• BilguunBilguun Posts: 1,252Registered User Senior Member
    I was editing my post and got so lost in it forgot to write the sentence after "The sentence should read"
    It should have read:
    Despite its cultural importance, the Daily Gazette has lost 70 % of its subscribers since 1920 and, by 1955, was losing as much as $200,000 a year. ]
  • potentenumpotentenum Posts: 656Registered User Member
    Ahh I get it. So basically "since" = duration of time = present or past perfect like Biguun said.

    so if its like losing something per year like "losing as much as $200,000 a year", then the sentence could also potentially read:
    Despite its cultural importance, The Daily Gazette has been losing 10% of its subscribers every year since 1920 and, by 1955, was losing as much as $200 k a year.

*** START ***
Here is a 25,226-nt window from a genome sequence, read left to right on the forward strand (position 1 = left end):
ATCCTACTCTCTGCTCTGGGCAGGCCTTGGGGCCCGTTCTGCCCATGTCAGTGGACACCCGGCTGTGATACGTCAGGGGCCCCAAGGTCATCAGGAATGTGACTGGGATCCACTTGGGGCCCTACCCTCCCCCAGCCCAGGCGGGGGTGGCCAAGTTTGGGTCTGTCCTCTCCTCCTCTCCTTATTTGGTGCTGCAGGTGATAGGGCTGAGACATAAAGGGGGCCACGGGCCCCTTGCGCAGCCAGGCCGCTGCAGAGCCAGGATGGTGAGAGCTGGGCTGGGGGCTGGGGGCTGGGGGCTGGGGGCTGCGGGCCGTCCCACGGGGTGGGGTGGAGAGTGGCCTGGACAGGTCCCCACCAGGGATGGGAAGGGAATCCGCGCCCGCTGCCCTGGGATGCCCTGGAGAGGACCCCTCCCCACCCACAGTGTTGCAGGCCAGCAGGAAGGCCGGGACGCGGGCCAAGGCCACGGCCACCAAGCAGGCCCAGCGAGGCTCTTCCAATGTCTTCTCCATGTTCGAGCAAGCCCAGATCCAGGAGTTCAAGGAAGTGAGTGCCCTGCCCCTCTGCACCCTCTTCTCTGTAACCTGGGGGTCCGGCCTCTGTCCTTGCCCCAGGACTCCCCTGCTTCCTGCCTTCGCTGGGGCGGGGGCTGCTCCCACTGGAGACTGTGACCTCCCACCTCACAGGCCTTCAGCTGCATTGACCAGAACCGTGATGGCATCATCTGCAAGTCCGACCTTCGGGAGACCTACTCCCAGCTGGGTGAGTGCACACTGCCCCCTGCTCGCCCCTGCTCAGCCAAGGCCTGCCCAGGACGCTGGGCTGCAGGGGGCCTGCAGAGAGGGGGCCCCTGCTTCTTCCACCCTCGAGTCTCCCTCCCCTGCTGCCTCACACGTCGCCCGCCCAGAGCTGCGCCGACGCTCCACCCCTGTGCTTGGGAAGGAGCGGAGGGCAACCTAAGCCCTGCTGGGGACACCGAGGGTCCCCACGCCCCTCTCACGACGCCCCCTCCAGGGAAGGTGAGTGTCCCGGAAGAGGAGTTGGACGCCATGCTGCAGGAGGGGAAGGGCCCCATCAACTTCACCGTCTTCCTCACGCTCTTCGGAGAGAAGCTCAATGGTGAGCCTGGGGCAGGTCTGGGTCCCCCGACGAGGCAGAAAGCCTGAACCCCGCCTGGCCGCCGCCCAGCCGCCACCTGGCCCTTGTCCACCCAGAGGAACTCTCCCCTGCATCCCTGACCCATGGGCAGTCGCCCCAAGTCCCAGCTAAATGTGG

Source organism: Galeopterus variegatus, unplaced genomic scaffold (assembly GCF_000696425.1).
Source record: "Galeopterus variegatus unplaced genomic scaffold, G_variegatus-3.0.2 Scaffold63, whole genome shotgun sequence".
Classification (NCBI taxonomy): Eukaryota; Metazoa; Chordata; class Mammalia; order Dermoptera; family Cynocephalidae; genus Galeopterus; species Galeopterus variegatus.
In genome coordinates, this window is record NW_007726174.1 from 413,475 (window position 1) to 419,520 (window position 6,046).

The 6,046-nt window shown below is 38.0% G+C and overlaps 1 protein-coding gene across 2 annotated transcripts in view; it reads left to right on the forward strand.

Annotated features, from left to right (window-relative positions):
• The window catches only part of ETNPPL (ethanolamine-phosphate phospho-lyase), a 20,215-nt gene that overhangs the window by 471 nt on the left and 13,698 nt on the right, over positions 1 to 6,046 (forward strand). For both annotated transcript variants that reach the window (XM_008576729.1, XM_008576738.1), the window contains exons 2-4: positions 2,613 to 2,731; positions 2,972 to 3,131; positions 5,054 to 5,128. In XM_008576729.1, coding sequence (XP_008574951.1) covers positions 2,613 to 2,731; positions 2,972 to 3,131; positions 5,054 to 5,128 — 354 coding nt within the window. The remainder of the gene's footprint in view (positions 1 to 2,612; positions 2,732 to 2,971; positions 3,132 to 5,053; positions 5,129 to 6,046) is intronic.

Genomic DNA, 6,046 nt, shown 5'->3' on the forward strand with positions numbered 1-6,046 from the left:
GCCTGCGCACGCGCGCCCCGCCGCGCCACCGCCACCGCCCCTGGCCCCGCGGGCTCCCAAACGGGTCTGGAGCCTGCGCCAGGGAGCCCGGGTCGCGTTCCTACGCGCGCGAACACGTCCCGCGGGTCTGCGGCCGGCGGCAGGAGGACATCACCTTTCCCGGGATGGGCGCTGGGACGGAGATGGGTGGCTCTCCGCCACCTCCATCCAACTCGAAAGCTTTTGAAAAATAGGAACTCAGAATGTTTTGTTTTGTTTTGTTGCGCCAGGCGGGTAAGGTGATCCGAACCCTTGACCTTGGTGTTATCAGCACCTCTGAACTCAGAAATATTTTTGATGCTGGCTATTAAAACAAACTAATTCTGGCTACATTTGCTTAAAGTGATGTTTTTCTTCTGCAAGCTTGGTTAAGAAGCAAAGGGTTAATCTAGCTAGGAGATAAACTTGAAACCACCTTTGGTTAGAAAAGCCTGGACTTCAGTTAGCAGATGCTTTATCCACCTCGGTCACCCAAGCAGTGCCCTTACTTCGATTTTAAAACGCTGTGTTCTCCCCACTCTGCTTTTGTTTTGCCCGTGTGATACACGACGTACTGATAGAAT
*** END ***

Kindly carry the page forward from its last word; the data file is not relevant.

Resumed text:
So "since" = beginning time = present perfect.

    and then "by 1955" = end time = past perfect?
  • BilguunBilguun Posts: 1,252Registered User Senior Member
    I'm not sure about this sentence:
    "Despite its cultural importance, The Daily Gazette has been losing 10% of its subscribers every year since 1920 and, by 1955, was losing as much as $200 k a year."
    But I think it might be correct.
    But I would say
    "Despite its cultural importance, The Daily Gazette has been losing 10% of its subscribers every year since 1920; by 1955 it was losing as much as $200 k a year."

    In the original sentence, it is implied that the gazette started losing its subscribers in 1920 (beginning time) and its still losing them today. Because the action has a stated beginning in the past and ends in the present we have to use present perfect or "has lost".